Two major problems when baking cheesecakes are cracking and falling during the cooking or cooling process. Both can be avoided by following the recipe directions and a few tips from professionals. The primary reason the cheesecake splits is from the effects sudden temperature changes have on the eggs in the recipe. Falling is caused when the cake is not cooked at an even and regulated temperature. A cheesecake can also appear to have fallen if the outsides of the pan cook at a higher temperature than the center causing the cake to rise higher on the outer edges.
Lightly grease the entire inside of the pan before pouring in the cheesecake batter. This will keep the cake from rising up the sides of the pan and then falling, or giving the appearance it has fallen, after cooking.
Place the cheesecake pan in a water bath before placing in the oven. The water bath will regulate the temperature of the cake as it cooks and prevent hot spots or having the cheesecake heat up and cook too fast.
Bake the cheesecake exactly as the recipe calls for. Do not make adjustments for faster cooking. The secret to a great cheesecake is slow, even heat.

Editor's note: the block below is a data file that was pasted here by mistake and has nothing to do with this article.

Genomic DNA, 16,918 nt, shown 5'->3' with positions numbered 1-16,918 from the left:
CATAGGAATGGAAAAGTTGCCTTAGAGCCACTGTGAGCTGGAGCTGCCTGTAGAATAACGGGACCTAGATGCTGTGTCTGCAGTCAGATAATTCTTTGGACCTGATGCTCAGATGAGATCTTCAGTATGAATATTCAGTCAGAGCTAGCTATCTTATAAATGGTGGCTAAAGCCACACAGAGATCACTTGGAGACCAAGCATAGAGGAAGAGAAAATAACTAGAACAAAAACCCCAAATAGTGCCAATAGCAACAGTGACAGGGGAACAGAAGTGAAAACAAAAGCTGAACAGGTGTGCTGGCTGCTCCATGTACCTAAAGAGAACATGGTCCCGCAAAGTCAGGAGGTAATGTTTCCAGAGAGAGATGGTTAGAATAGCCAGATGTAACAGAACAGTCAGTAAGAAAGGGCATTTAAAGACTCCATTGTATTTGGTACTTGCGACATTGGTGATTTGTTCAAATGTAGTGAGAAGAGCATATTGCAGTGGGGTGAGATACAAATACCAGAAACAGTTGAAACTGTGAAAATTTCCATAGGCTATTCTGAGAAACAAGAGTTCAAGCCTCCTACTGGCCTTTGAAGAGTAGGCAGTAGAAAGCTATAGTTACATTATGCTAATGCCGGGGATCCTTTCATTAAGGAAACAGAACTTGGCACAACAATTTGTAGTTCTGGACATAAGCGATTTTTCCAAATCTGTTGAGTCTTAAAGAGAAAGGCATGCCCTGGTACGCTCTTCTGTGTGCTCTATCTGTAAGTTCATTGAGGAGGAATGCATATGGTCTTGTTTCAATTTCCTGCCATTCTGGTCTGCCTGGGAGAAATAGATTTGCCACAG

Leave the door of the oven closed during cooking. Drafts coming into the oven can cause the cheesecake to fall.
Run a knife around the outside edges of the cheesecake once it is done. This frees the cake from sticking to the pan and further reduces the chances of cracking as it cools.
Turn off the oven while the center of the cake is still loose and leave the cake in the oven until it is completely cooled. You can remove it once it is almost cool to run the knife around the edges if desired. Then place back into the oven for it to continue cooling.
References and ResourcesFood Network: How to Prevent Cheesecake from Cracking
What's Cooking America: How To Bake Perfect Cheesecakes - Cheesecake Hints & Tips
Baking 911: Cheesecake 101
Diana's Desserts: Tips for Cheesecakes